1.1.14 JEOC. The EM and BCP programs come together in a practical way in the JEOC. The JEOC has been used to conduct a high level of exercises and events for both EM and BCP. Between September 2007 and March 2013 more than Footnote 13 85.5 days of EM exercises/events were conducted. For the period September 2009 to September 2012, more than Footnote 14 33.5 days of BCP exercises/events were conducted. This activity is described Footnote 15 at Appendix C and Appendix D for EM and BCP respectively.

1.1.15 Some of the main features of the JEOC are described at Appendix E.

1.1.16 Audit Approval. The audit of the Emergency Management Program and the Business Continuity Planning Program was included in the 2011-12 Risk Based Audit Plan, as approved by the Deputy Minister.

1.2 Audit Objectives and Scope

1.2.1 The objective of this audit was to provide assurance that the management control framework in the Department of Justice is effective for Emergency Management and Business Continuity Planning.

1.2.2 The scope of the audit was strategic rather than technical in nature, as is reflected in the criteria selected for this audit and in the findings of this report. The audit covered all activities related to EM and BCP in headquarters (National Capital Region) and the Regions.

1.3 Risk Assessment

1.3.1 The key risk factors that were considered in relation to this audit include:

  • Adequacy of resources across the Department to carry out EM and BCP program responsibilities, including the Regions;
  • Capability to communicate with other federal government agencies during real events;
  • The transition of the transfer of the bulk of departmental information technology (IT) infrastructure to Shared Services Canada (SSC); and
  • Oversight and Quality Assurance (QA) of the BCP program.

1.4 Audit Criteria

1.4.1 Two high-level lines of enquiry – Governance and Risk Management - and related audit criteria (as presented at Appendix F) were selected to provide a strategic perspective of the EM and BCP programs. These were developed in consideration of the risks identified during the planning phase of the audit and were based on guidance from the TBS Management Accountability Framework, the TBS Core Management Controls: A Guide for Internal Auditors, and the standards/references for EM and BCP presented at Appendix A.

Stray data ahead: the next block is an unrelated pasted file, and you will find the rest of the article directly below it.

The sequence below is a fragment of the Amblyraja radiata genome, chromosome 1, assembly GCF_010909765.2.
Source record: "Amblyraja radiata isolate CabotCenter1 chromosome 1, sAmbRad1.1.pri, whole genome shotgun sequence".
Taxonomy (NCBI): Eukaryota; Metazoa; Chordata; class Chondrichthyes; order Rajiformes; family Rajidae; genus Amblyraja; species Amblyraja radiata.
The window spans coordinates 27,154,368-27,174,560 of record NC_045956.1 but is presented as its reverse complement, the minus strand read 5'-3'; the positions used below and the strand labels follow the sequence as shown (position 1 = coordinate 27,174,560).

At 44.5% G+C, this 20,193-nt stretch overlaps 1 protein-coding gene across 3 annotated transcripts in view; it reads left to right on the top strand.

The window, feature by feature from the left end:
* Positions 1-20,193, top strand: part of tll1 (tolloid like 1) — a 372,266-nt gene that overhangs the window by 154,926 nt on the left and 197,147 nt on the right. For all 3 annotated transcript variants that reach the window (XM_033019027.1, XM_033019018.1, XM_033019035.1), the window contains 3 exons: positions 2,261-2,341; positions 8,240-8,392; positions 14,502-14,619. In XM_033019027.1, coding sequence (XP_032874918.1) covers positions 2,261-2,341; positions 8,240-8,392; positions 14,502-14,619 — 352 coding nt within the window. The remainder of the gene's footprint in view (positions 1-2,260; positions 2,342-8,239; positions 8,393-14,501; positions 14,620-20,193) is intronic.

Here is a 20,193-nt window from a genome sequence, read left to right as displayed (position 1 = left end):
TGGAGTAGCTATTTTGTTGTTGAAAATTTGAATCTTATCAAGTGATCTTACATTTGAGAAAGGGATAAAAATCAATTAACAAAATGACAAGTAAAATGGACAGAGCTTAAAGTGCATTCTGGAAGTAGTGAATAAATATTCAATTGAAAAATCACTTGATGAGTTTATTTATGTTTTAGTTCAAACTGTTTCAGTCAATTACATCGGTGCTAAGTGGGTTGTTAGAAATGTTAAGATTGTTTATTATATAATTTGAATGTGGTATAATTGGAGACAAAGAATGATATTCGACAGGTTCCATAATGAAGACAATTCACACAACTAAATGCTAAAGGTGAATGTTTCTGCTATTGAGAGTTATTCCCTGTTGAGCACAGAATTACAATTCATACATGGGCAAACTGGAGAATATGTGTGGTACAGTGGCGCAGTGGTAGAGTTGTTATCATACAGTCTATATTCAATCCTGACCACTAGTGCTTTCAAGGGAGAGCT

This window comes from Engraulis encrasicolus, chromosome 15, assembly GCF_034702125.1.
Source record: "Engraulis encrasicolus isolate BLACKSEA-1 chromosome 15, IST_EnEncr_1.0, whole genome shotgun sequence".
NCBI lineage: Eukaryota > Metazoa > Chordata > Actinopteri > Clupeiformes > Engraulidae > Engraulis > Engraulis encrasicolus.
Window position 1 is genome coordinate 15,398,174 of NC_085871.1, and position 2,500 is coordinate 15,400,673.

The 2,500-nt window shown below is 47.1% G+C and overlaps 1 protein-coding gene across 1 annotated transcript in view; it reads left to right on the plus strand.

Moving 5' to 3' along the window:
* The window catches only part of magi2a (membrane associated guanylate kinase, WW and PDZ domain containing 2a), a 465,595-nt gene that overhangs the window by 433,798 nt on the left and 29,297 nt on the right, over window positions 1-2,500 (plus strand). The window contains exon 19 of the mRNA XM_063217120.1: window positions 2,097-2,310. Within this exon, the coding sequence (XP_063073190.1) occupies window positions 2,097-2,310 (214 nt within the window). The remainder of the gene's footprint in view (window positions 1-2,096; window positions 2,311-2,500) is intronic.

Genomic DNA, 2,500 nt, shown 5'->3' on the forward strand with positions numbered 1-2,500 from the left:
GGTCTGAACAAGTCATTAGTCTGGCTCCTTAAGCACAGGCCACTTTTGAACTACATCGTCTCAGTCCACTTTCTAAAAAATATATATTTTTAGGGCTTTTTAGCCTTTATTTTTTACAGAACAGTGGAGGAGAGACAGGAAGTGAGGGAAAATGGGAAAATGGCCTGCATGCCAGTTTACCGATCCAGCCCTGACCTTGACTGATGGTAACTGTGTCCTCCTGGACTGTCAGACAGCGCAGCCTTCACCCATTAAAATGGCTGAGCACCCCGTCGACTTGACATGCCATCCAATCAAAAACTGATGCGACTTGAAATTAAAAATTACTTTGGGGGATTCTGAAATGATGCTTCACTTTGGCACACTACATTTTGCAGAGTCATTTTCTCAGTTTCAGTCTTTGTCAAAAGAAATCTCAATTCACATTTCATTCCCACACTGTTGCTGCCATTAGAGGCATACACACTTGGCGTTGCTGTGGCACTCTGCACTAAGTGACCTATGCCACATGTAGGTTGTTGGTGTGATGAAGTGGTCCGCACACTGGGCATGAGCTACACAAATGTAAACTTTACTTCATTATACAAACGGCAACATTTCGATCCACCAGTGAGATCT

1.5 Approach and Methodology

1.5.1 The audit was conducted during two different time periods. The audit work in 2011 concentrated on Business Continuity Planning, while the audit work in 2012-13 focused on Emergency Management.

1.5.2 A detailed description of the approach and methodology is outlined in Appendix G of this report.

1.6 Identified Strengths

1.6.1 The Department of Justice has developed and implemented a strong and effective departmental governance structure for EM and BCP. The SEMP is current, well-written and contains all of the more than 30 recommended “building blocks” of the Public Safety Canada Emergency Management Planning Guide, 2010-2011.

1.6.2 The governance framework supporting emergency preparedness is defined within the Department’s SEMP and clearly identifies the roles and responsibilities of various levels of management involved in emergency response. The presence of senior management on the EM committees conveys the proper level of authority to support the decision making process essential to address emergency situations.

1.6.3 The Department ensures preparedness of senior management responsible for the implementation of the SEMP by conducting yearly exercises at off-site locations to test the emergencies addressed in the Plan. Furthermore, the Department has signed a Memorandum of Understanding (MOU) with the      [Information was removed in accordance with the Access to Information Act].      Ontario and      [Information was removed in accordance with the Access to Information Act].      Quebec, for the use of operational space to be used by the ERC to meet and direct the Emergency Plan. The locations of the alternate operational facilities ensure that the Committee will be able to access at least one location.

1.6.4 The Justice Emergency Operations Center integrates a robust emergency management capability into an existing infrastructure. This facility has been used to conduct simulated emergency management exercises (e.g., desk top exercises), to manage and respond to such events as ice storms, and participated in large scale horizontal emergency exercises such as the Vancouver Olympics and the G8/G20 Summits in Toronto.

1.6.5 The assignment of BCP responsibilities to the Regional Security Officers (RSOs) has proven to be a pragmatic decision. EM and BCP agenda items are frequently raised in the regular Departmental Security Officer (DSO) conferences, which are attended by RSOs. Also, the DSO visits the Regions on a regular basis.